Countrymen and women, loyalists and opponents, the third month of the year, always reminds me of our failings as a nation. We often go to the Independence Square to march in 'celebration' of our nationhood. But I don't enjoy these celebrations at all. In fact, I think there is nothing for us to celebrate.
I feel that instead of marching on 6th March, we should all gather at the Independence Squaring, wearing sack cloth with our bodies smeared with ashes. Then at my signal, we will cry – for our nation. This, for me, is the best way to mark our independence. But since I don't rule this country alone (unfortunately) I can't force my ideas on you. So for a long time to come, even long after I am gone, we will continue to march on 6th March. In addition to the march, I will suggest that we pray for our nation. As things stand now, I think that it will only take divine intervention for our nation to be restored to the prosperity it enjoyed before or immediately after 6th March, 1957.
We should pray to the Almighty One for the forgiveness of our sins. Our first sin is that we have failed to use our brains to diagnose and resolve our problems. We use our brains for unnecessary things – things that do not help the cause of nation-building. We take more delight in destroying rather than building. With our minds we plot dangerous schemes to bring down people instead of thinking about how best we can help ourselves to reach our highest potentials. Today, we are one sorry lot because we don't use our brains as God intended them to be used. The situation is so bad that we cannot even provide facilities for our people to attend to nature's call, forcing most of them to do 'it' at the beach or in the bush.
We should also pray for a renewal of our minds. Let's ask God to install the latest brain software in our hard skulls. You see our failure to appropriately use our brains has resulted in some short-circuiting in our mental faculties – individually and as a nation. This means that we have been using the 18th century thought processes to resolve 21st century problems. 48 years after our so-called independence, we still cannot boast of an efficient justice system, which is impartial and fair. People are kept in remand for decades without trial because the justice system is so rusty and cranky. We don't even know how to keep our cities and towns clean – we in Sikaman appear not to have heard about recycling. Our failure to keep our cities clean was given a ridiculous twist last week when officials of the Obuasi Municipal Assembly visited the Accra Metropolitan Assembly to learn about waste management. The Accra Metropolitan Assembly has suddenly become an expert in waste management even though Accra is dirtier now than ever. Our minds appear to have been filled with so much junk that we often do not even know where to go for advice. So we need God to renew our minds so that we will begin to think anew – scientifically and progressively.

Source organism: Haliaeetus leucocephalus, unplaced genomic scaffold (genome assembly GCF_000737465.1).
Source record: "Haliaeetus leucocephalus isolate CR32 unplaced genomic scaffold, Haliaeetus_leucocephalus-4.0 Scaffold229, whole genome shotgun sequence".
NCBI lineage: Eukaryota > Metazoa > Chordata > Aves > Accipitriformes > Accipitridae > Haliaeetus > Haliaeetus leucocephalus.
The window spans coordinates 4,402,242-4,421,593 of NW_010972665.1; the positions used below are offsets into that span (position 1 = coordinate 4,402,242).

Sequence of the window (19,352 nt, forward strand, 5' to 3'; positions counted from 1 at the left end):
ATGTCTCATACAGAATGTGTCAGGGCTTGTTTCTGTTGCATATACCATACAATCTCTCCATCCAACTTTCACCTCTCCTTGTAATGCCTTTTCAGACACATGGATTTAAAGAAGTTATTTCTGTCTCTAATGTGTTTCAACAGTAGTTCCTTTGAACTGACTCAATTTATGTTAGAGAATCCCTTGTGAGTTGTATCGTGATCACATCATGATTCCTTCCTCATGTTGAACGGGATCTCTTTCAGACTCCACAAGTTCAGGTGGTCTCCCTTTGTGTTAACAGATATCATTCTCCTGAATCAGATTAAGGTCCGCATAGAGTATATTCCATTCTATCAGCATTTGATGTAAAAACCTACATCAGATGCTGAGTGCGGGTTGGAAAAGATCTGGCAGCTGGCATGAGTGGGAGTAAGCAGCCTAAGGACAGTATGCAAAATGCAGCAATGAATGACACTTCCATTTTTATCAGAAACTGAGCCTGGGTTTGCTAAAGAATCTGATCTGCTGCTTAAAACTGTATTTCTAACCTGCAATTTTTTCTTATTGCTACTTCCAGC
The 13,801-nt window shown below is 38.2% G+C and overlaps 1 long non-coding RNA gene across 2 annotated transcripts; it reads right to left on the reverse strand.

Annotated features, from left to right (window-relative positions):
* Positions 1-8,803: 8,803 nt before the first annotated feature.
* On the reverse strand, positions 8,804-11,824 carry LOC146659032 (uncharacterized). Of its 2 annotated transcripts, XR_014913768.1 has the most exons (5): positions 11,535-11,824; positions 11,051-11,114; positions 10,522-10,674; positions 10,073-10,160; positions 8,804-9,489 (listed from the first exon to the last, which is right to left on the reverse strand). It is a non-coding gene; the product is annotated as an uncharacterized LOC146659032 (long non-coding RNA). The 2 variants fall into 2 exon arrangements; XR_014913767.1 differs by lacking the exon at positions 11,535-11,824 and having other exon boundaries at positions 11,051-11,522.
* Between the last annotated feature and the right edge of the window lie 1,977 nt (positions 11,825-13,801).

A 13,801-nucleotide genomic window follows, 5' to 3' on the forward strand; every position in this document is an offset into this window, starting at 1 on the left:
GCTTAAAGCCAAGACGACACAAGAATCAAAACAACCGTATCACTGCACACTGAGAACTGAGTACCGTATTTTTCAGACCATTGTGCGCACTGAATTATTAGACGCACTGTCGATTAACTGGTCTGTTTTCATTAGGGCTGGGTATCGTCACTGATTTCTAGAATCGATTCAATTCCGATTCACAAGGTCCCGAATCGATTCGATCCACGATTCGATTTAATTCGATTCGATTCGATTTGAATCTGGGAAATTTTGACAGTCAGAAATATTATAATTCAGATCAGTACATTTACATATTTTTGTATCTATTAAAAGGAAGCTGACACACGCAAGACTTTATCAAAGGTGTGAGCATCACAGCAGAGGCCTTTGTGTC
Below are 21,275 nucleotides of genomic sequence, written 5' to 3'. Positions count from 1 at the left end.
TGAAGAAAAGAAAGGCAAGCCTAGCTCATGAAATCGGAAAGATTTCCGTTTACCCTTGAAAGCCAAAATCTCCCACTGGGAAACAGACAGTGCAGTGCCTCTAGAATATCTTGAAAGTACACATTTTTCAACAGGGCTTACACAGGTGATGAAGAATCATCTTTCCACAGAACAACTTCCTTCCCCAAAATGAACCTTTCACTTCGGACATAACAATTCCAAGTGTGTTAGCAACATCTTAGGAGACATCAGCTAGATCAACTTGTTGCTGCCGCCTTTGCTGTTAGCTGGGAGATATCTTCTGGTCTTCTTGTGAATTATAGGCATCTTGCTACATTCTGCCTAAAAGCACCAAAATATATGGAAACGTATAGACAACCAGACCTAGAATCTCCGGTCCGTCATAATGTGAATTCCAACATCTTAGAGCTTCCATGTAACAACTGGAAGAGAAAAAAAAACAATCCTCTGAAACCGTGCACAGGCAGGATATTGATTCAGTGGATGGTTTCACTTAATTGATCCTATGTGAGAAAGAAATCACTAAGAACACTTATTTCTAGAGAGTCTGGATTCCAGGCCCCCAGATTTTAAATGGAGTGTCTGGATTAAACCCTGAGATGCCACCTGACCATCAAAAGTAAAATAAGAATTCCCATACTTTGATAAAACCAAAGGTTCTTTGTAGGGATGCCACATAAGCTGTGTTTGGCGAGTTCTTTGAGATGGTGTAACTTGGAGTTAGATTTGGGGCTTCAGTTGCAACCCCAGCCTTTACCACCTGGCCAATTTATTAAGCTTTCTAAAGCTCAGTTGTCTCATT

In our prayers, we should also ask God to give us better leaders. I know I am a good leader – I am better than Jerry Boom – but I think this country deserves nothing but the best. So pray that when I leave the Black Star Stool, my successor will be better than I am. Every succeeding occupant of the Black Star Stool should be better than his/her predecessor. This country has suffered enough from self-seeking and overindulgent leaders who are only good at plundering her resources.
We also need God to endow our leaders with meekness and humility. Our leaders ought to be meek enough to realize that they don't need to drastically change their lifestyles when they assume political office. They have sucked the nation's blood long enough and the time has come for the Good Lord to give us leaders who will not demand luxurious accommodation, 20,000 dollar cars and free electricity, water and telephone usage. In his mercy, God should give us leaders who will be wise enough not to take per diem allowances for state-sponsored trips abroad. I am taking my per diem of about 3000 dollars alright, but I think the next president of Sikaman should not take it. You see, I've become very dependent on the per diem and I don't know how I will cope without it. So pray, like I do, that my successor will be a better leader, filled with meekness and moderation.
In our prayers, we must also ask God to give us the will to let go of all those backward cultural practices and traditions which offend modern sensibilities and have become major stumbling blocks to our development. We need God to kill our love for dead bodies and their funerals, for example. Most Sikaman citizens enjoy funerals more than working. This attitude has affected national productivity in many ways. Our culture dictates that we should not question our leaders. This, by and large, means that our leaders are accountable only to themselves. Anyone who questions a leader's decision or criticizes him is branded as disrespectful, haughty, too-known or “against”. This must end. If we want to make our independence meaningful in any way, we should start questioning our leaders – the chiefs, the district chief executives, ministers of state and even the president. As president, I might not be able to answer all your questions. But the more questions you ask, the more I feel compelled to answer the few that I can.
Finally, we have to pray to God to unite us – as one big Sikaman family. I am tired of the ethnocentrism and the petty political squabbles and arguments which divide us. Let's pray that God will help us to find unity in our rich cultural and ethnic diversity. Together we can try to steer our country off the path of hopelessness – the path we've been traveling for the past 48 years. If all fails, perhaps, we might have to pray to God for the return of the colonialists. Whatever religion you profess – Christian, Muslim or traditionalist – please start praying NOW! Our nation needs a lot of prayers.
J. A. Fukuor [email protected]